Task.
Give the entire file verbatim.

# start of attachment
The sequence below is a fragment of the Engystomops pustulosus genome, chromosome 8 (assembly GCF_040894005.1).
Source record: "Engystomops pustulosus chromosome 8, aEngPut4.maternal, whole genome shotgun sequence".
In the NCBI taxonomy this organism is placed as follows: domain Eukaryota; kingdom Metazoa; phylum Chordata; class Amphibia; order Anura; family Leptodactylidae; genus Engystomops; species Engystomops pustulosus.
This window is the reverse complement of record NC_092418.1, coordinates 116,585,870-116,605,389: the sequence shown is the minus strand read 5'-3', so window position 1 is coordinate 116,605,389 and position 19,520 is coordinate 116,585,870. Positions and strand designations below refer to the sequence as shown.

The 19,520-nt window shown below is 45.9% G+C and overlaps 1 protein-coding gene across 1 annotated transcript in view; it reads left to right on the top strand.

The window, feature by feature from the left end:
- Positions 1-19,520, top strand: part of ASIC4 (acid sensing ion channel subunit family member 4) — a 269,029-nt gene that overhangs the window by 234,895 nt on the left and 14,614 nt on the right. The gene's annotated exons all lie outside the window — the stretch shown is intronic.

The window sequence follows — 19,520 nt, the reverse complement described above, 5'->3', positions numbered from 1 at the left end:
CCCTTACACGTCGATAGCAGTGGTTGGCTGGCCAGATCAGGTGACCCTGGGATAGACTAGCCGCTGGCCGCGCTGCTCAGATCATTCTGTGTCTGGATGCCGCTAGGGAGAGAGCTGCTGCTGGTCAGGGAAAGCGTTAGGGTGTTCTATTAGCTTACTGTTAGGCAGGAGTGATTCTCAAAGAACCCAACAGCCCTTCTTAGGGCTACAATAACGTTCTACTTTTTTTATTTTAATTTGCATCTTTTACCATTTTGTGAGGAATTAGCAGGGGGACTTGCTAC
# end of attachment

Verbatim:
The sequence below is a fragment of the Engystomops pustulosus genome, chromosome 8 (assembly GCF_040894005.1).
Source record: "Engystomops pustulosus chromosome 8, aEngPut4.maternal, whole genome shotgun sequence".
In the NCBI taxonomy this organism is placed as follows: domain Eukaryota; kingdom Metazoa; phylum Chordata; class Amphibia; order Anura; family Leptodactylidae; genus Engystomops; species Engystomops pustulosus.
This window is the reverse complement of record NC_092418.1, coordinates 116,585,870-116,605,389: the sequence shown is the minus strand read 5'-3', so window position 1 is coordinate 116,605,389 and position 19,520 is coordinate 116,585,870. Positions and strand designations below refer to the sequence as shown.

The 19,520-nt window shown below is 45.9% G+C and overlaps 1 protein-coding gene across 1 annotated transcript in view; it reads left to right on the top strand.

The window, feature by feature from the left end:
- Positions 1-19,520, top strand: part of ASIC4 (acid sensing ion channel subunit family member 4) — a 269,029-nt gene that overhangs the window by 234,895 nt on the left and 14,614 nt on the right. The gene's annotated exons all lie outside the window — the stretch shown is intronic.

The window sequence follows — 19,520 nt, the reverse complement described above, 5'->3', positions numbered from 1 at the left end:
CCCTTACACGTCGATAGCAGTGGTTGGCTGGCCAGATCAGGTGACCCTGGGATAGACTAGCCGCTGGCCGCGCTGCTCAGATCATTCTGTGTCTGGATGCCGCTAGGGAGAGAGCTGCTGCTGGTCAGGGAAAGCGTTAGGGTGTTCTATTAGCTTACTGTTAGGCAGGAGTGATTCTCAAAGAACCCAACAGCCCTTCTTAGGGCTACAATAACGTTCTACTTTTTTTATTTTAATTTGCATCTTTTACCATTTTGTGAGGAATTAGCAGGGGGACTTGCTAC